You'll be encouraged, after a while, to distance yourself from non-JW family and friends and to spend more and more time in the JW community - bad associations spoil useful habits. And then it's all downhill from there.

The whole free bible study thing is just a clever way of sucking you in and recruiting you.

As far as being Christian is concerned - they believe that Christ was Jehovah's son but not in his divinity,as such. They believe that they are the only true Christians, hence calling themselves The Truth, and that the rest of us are part of false Christendom.

quizzywizz Fri 12-Apr-13 18:16:28

Hmmm stuff to think about then! I am supposed to be going to some special talk on Sunday - will see how that goes.

It just sounded really interesting but I don't want to get sucked into anything. Not sure I would as no one in my family even believes in God never mind being JWs.

YoniLoveCanSetYouFree Fri 12-Apr-13 18:26:32

What stressedHEmum said. I had a few Bible study sessions with the JWs last year and I found them very pushy. The whole thing got me quite stressed.

headinhands Fri 12-Apr-13 18:31:59

They believe that they are the only true Christians, hence calling themselves The Truth, and that the rest of us are part of false Christendom

But isn't that pretty much the same as what non-JW Christians say about JWs in that 'they've got it all wrong and we're right', an opinion that has been clearly expressed on this thread. from what I can see they just have their own interpretation of the bible as all the other's have theirs.

I don't think anyone is saying that the JWs are 'wrong' and mainstream Christians are 'right'. But if the OP wants to 'do Bible study' then she is most likely wanting to find out what mainstream Christians believe about it, not what one very specific group believe. Therefore she needs to be cautious about hearing one limited and unusual point of view, and thinking she has heard what 'Christians' think the Bible says (although that in itself is a very varied topic, and things like the Alpha course will probably also present a limited view).

JWs are also very well known for being 'pushy', and for their Bible study opportunities actually being manipulative. They recruit in a very 'friendly' way, and then discourage their members from involvement with people (even family) outside their own denomination.

It's not something that anyone should just 'sleepwalk' into - if she really wants to get deeply involved in a religion, then JWs are an available choice. But if she does't, then she neds to be aware of the risks.

PedroYoniLikesCrisps Fri 12-Apr-13 20:24:52

To be fair, I've met some pretty pushy Christians who would probably consider themselves 'mainstream'.

But I don't think there is any such thing as mainstream anyway is there? Arguably there are more Catholics floating around than other denominations, but they have different beliefs to C of E, who is the mainstream?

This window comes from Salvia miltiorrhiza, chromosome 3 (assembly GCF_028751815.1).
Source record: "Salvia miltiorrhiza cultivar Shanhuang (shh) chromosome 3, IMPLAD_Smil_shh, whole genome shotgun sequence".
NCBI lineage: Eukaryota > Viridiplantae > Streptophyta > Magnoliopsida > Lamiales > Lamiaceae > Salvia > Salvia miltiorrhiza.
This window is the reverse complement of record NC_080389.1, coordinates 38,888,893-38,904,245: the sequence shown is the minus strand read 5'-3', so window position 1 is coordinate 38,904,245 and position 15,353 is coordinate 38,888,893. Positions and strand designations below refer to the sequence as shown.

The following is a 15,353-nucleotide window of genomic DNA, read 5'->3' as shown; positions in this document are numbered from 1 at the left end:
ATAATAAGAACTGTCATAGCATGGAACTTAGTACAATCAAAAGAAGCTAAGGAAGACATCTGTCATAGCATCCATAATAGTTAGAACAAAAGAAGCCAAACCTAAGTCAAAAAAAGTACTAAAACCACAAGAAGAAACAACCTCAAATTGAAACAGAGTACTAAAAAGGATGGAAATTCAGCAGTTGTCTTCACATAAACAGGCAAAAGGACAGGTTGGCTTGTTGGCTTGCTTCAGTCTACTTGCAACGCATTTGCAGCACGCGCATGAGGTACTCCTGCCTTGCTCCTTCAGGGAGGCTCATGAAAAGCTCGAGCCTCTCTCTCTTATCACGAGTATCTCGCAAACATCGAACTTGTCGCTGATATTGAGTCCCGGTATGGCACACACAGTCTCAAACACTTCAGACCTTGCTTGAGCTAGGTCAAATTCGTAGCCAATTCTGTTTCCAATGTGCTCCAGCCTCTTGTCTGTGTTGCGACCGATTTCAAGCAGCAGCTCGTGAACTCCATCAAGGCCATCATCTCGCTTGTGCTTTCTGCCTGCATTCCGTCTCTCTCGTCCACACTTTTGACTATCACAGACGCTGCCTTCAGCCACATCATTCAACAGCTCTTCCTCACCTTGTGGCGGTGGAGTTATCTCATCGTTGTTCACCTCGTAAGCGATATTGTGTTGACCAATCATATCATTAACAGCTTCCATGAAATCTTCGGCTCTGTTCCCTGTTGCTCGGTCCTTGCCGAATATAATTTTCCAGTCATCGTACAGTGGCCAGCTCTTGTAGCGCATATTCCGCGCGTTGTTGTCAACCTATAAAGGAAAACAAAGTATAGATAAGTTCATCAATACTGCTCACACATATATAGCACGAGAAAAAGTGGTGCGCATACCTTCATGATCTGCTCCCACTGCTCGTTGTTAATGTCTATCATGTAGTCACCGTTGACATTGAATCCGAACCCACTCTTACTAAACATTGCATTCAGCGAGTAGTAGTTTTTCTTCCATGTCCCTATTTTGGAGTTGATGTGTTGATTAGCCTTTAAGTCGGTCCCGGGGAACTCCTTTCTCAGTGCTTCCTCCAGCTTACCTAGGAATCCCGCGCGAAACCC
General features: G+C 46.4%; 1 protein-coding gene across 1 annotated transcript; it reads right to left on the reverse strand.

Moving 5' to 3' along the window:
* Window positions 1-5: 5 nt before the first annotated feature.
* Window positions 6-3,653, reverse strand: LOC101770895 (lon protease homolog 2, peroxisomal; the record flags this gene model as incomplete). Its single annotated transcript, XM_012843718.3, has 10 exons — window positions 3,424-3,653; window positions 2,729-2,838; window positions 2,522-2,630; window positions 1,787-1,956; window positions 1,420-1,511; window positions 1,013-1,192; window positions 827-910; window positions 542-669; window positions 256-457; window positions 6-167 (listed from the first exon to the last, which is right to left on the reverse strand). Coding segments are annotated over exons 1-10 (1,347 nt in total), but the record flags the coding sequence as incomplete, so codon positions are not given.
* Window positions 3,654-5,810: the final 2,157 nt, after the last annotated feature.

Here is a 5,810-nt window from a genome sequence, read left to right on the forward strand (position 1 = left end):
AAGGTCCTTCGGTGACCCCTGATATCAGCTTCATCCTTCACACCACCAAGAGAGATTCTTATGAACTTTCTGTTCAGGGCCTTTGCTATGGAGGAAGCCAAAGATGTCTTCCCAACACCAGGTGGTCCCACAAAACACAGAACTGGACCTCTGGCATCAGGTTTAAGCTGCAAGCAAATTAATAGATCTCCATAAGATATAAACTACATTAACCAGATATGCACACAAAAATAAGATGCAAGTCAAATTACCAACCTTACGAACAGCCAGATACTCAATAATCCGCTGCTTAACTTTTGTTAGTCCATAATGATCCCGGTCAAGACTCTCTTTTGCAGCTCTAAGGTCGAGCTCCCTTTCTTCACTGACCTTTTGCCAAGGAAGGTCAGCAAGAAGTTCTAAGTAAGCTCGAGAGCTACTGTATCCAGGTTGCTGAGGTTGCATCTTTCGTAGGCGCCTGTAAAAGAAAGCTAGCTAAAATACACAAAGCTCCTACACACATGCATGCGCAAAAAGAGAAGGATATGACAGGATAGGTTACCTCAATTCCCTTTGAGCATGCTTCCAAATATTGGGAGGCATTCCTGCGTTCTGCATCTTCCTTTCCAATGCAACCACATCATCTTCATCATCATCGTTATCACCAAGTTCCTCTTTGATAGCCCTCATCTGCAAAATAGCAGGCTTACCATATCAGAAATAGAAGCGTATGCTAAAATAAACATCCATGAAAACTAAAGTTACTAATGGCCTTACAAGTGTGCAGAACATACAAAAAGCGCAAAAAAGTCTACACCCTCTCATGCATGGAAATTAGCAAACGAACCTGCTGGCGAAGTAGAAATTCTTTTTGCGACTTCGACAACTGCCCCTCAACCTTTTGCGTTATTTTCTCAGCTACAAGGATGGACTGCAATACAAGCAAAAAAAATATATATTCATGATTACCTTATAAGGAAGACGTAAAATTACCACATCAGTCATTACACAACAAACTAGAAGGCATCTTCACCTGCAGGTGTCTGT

My guess is that mainstream means different things to different people and likely to be whatever they happen to be themselves.

PedroYoniLikesCrisps Fri 12-Apr-13 20:27:53

JWs are also very well known for being 'pushy', and for their Bible study opportunities actually being manipulative. They recruit in a very 'friendly' way, and then discourage their members from involvement with people (even family) outside their own denomination.

Yet here you are discouraging involvement with JWs.... And you're friendly, no?

headinhands Fri 12-Apr-13 20:36:24

So the way it works with religion is that whatever the majority thinks must be right? I thought Jesus said something about 'the way being narrow'?

I don't discourage people from being friends with JWs. I discourage them from joining a religious group which discourages you from spending any time with anyone outside of that specific religion.

And 'friendly' is not the same as actually being friendly. Hence the quotes.

I also know a lot of pushy mainstream Christians. I wouldn't encourage her to join them either. But I believe there is slightly more chance of her not being manipulated into anything in a different setting - not her alone with two JWs. A larger group of 'interested beginners' gives more chance of hearing alternative points of view.

Oh and mainstream Christianity = those which believe what is in the Nicene Creed, which includes Protestants, Catholics, and the Orthodox churches. There are variations in belief, but not in the essentials. JWs are not in that group, because their beliefs are significantly different in the essentials - like Christ being divine, like the Trinity, like what happens after death.

Branleuse Fri 12-Apr-13 20:37:42

They are more of a cult than a religion and id advise you not to take her up on her offer

I'm not saying mainstream Christians are right. I'm saying if the OP wants to know what 'Christians' think, then she'd be better off finding out what mainstream Christians think, not one obscure sect.

She started with the assumption that JWs were 'Christians' - that is not the case by most normal definitions. I'd say pretty much anyone of another religion, or an atheist, would say that Christians believe in the divinity of Jesus Christ. So, by common understanding, JWs are not what people mean when they say 'Christians'.

She's welcome to go talk to anyone, of any religion. But its worth pointing out some basics before she wanders along to this.

PedroYoniLikesCrisps Fri 12-Apr-13 20:44:45

Cult: A system of religious veneration and devotion directed toward a particular figure or object.

Religion: The belief in and worship of a superhuman controlling power, esp. a personal God or gods.

I personally don't find the two to be that different. Only that people of religion would attribute the word cult to smaller and/or newer religions such as Scientology.

I consider that all organised religions fall under the category of cult.